Kenya has been viewed as a country with the fastest-growing economic growing economy in East Africa.
However, for a long time, Kenya’s capital city, Nairobi, has had many socio-economic challenges due to long city traffics and congestion.
The mess is a result of the dense population in the city due to centralized government services and business interests.
The government had made plans 11 years ago to construct a decker expressway to help curb socio-economic effects that arise daily from these congestion messes in the city, especially the traffic jam.
It was under the government of President Uhuru Kenyatta, that the long-awaited Nairobi Expressway project was launched.
The Expressway is a 27km (17-miles) four to six-lane dual carriageway, that connects Jomo Kenyatta International Airport (JKIA) in the east of the city to the Nairobi-Nakuru highway in the west of the city.
This project is estimated to have a cost of around Ksh.60billion, however, it’s a public-private partnership between the Kenyan government and China Road and Bridge Corporation (CRBC). CRBC did the design, funded the project, and was in charge of its construction.
The company will also be in charge of its maintenance.
The longer period under foreign company management
As per the agreement, the firm will operate the highway for 27years before handing it over to the Kenyan government.
Baseless class war
Some people have argued that the project will only benefit the rich and not the poor. Nevertheless, that is a class war that is baseless, hence nonbeneficial to the Kenyan economy.
For instance, when a traffic jam occurs, it negatively affects both PSV and Private Vehicles, where the rich, middle class, and the poor, all suffer safe loss, that’s time.
This Expressway, when in operation, will ease the congestion mess in the capital city.
According to KENHA, Kenya has been losing over Ksh. 50 million daily due to transportation delays and fuel wastage from traffic jams and accidents as of 2019.
This adversely affects urban areas and the government in general.
Boosting the economy and Vision 2030
The location, Northern Corridor, at which the expressway has been positioned is very key to Kenya and the neighbouring countries.
The northern corridor is the main gateway for exports and imports in Kenya’s biggest port, Mombasa, to neighbouring countries like Rwanda and Uganda.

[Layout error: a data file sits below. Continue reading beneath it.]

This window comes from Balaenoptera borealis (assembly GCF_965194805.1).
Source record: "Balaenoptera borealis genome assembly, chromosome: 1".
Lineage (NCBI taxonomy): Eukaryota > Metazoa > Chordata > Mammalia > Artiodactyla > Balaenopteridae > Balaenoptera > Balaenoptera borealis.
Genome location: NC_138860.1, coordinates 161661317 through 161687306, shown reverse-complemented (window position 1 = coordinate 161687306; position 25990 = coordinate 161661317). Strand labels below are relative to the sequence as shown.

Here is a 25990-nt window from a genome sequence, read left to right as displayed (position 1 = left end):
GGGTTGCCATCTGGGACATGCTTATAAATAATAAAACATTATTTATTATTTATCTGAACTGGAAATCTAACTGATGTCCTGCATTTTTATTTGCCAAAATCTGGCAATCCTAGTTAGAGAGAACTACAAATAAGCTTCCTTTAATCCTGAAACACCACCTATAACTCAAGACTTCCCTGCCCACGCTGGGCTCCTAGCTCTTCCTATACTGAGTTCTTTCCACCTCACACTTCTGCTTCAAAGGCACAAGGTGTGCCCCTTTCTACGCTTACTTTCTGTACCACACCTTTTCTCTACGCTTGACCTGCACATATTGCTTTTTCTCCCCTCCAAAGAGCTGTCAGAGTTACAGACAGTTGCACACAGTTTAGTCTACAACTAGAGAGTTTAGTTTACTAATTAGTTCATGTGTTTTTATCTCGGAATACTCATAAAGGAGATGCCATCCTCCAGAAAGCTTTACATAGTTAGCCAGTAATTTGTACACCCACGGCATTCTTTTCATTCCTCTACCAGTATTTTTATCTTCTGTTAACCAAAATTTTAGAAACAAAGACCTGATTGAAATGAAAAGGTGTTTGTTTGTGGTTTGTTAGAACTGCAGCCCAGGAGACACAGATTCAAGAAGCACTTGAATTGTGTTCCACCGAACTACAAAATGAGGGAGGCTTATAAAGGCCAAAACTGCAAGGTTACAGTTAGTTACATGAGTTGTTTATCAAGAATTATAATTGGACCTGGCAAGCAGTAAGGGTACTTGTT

Kenya’s transport, CS Mr Macharia, stated that almost 85% of all cargo and commuter traffic in surrounding areas will be accommodated by the expressway.
Being an essential infrastructure, Kenyan officials have lauded that the Expressway will spur modernisation, boosting the dream of vision 2030, which is part of the millennium goals.
This will transform Kenya to have a high quality of life class, competing globally with other prosperous countries.
Since the project commenced, around 1,800 locals have been hired by the CRBC to offer both manual and professional Labour.
Additionally, after the construction, some professionals have been hired to run the day-to-day activities of the Expressway.
This has provided an economic boost to the nation in helping to overcome the unemployment problem.
Despite all the good that will come with the Expressway, there have been a few challenges that arise from the project.
For instance, the environmental impact caused by paving way for the project, where trees and natural habitats have been distracted.
Additionally, the project itself is so expensive, and being run by a private company for 27years, and not the national government, has a huge economic impact on the nation’s economy.
Congestion and Traffic jam
Finally, during the construction, the congestion and traffic jams that were caused daily due to paving the way by motorists to allow construction works of the Expressway brought a lot of confusion in the city.